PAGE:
Levi Pearson levi at
Tue Nov 7 22:09:17 MST 2006

On Nov 7, 2006, at 8:19 PM, Sasha Pachev wrote:
> I confess - I am not smart enough to get it. I think a functional  
> language is somewhat similar to a GUI interface - something that  
> goes against the sequential nature of the current CPU architecture  
> that were are still stuck with. Yes, we pipeline and multi-process,  
> but we are still sequential. The difference between the two is that  
> GUI is fit to be used by general public, while a functional  
> language only by a fairly small community of programmers that  
> naturally think that way.

Lisp is an applicative-order language, so everything happens in the  
same order in which it would in C, Java, etc.  It's neither purely  
functional (you can mutate variables, use objects, etc) nor lazy (the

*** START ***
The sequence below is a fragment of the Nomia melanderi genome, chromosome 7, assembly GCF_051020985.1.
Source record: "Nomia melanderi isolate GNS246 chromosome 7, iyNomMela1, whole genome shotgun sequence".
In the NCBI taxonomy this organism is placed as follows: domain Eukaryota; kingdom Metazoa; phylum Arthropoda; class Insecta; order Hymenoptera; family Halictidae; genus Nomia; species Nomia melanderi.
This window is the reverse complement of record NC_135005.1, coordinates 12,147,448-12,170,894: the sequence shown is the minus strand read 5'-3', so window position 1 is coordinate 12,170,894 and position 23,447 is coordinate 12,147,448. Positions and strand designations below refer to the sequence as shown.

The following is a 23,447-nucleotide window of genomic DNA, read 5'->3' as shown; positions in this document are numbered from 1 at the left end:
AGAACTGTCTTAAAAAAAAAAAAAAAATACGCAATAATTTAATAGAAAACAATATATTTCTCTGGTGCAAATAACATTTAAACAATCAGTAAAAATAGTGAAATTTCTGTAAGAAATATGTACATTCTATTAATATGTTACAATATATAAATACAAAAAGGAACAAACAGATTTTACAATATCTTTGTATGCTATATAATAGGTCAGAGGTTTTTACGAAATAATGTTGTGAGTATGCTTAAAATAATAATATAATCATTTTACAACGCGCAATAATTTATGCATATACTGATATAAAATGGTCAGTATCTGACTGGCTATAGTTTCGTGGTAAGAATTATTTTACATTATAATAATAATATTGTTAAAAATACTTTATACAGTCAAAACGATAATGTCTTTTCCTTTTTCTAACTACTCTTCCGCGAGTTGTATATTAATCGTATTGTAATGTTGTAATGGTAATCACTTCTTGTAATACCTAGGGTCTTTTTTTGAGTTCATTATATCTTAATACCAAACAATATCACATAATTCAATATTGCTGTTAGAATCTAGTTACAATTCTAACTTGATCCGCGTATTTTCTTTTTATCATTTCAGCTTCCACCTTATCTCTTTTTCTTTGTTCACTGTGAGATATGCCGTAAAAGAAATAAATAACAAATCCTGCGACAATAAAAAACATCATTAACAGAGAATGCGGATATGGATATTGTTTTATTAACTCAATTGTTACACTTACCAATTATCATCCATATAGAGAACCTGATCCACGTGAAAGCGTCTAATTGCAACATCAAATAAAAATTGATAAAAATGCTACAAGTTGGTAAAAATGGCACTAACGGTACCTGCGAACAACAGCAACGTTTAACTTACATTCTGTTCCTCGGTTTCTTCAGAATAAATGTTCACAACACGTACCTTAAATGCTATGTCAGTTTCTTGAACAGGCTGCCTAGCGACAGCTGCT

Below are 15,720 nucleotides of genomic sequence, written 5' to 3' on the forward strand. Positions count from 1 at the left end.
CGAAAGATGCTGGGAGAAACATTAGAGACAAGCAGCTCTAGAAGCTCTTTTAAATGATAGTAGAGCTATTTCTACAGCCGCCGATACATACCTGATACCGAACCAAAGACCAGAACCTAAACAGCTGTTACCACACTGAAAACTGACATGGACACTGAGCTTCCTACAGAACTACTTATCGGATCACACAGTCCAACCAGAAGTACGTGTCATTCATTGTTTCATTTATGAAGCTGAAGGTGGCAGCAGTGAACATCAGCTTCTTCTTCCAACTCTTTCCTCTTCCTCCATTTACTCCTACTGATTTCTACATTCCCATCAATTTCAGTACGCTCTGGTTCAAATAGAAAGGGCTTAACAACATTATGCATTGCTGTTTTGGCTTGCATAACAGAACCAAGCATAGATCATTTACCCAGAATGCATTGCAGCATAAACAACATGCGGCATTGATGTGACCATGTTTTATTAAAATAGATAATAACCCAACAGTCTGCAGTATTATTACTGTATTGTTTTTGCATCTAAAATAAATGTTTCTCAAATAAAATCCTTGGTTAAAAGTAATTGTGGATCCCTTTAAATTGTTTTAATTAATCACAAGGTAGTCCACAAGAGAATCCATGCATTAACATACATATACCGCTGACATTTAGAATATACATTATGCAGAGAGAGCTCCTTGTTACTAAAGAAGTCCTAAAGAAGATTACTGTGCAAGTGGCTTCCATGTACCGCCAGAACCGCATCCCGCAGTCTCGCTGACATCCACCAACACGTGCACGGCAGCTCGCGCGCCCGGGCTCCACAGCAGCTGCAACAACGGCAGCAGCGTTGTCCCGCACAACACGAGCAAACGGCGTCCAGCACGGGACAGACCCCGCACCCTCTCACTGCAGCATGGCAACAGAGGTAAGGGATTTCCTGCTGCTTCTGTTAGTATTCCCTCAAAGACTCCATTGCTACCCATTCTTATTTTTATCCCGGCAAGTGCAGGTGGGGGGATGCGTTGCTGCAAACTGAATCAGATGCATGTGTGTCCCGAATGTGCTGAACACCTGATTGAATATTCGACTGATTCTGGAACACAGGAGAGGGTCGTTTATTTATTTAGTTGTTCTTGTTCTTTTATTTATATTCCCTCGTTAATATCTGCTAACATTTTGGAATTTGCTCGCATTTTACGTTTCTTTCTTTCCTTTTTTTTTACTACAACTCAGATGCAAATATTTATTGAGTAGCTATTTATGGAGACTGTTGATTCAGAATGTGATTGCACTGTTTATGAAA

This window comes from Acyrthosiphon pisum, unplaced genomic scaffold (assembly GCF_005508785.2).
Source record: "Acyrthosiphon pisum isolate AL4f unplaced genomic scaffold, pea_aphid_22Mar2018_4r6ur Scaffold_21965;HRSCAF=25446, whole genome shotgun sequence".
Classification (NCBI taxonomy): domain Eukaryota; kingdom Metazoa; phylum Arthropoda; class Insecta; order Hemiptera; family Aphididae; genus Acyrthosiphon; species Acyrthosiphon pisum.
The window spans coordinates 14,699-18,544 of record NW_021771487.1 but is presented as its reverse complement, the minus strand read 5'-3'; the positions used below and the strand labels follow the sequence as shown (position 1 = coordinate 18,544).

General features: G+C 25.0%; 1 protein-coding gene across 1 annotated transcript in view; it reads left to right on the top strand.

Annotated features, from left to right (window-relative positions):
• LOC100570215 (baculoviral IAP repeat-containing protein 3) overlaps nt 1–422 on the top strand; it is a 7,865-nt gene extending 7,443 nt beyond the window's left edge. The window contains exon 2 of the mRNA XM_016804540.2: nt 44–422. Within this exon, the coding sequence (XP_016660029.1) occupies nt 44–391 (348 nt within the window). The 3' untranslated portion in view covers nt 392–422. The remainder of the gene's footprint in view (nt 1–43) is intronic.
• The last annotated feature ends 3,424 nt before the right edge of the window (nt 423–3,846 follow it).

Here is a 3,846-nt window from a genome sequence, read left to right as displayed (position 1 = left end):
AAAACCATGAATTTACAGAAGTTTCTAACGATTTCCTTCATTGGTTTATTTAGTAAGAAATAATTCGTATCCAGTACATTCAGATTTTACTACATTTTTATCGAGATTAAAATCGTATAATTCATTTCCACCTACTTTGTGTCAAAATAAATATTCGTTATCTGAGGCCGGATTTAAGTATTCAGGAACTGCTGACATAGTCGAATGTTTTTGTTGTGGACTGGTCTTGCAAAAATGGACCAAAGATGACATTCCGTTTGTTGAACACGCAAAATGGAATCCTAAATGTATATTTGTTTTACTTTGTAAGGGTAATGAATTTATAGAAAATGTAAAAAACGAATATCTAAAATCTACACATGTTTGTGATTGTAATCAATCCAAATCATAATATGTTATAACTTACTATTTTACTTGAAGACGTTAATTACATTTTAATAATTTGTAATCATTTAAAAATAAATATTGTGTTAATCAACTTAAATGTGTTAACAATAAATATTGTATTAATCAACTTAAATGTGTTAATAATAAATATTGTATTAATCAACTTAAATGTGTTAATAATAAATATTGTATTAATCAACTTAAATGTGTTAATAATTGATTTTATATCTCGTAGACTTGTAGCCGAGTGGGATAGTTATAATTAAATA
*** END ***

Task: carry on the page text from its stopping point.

evaluation order is strictly specified).  It's got looping  
constructs, function calls, a printf-like function, etc.  You could  
learn it just fine if you felt like doing it; I know you're not  
dumb.  It's got a learning curve, but it's not THAT bad.

Haskell and similar languages are where things get weird, but  
although they don't work like the underlying hardware does, they /do/  
work like mathematics does.  Plenty of people can do math; they could  
probably write Haskell programs too, if they felt like taking the  
time to learn it.  People who can't do math should probably stay away  
from it, though. ;)


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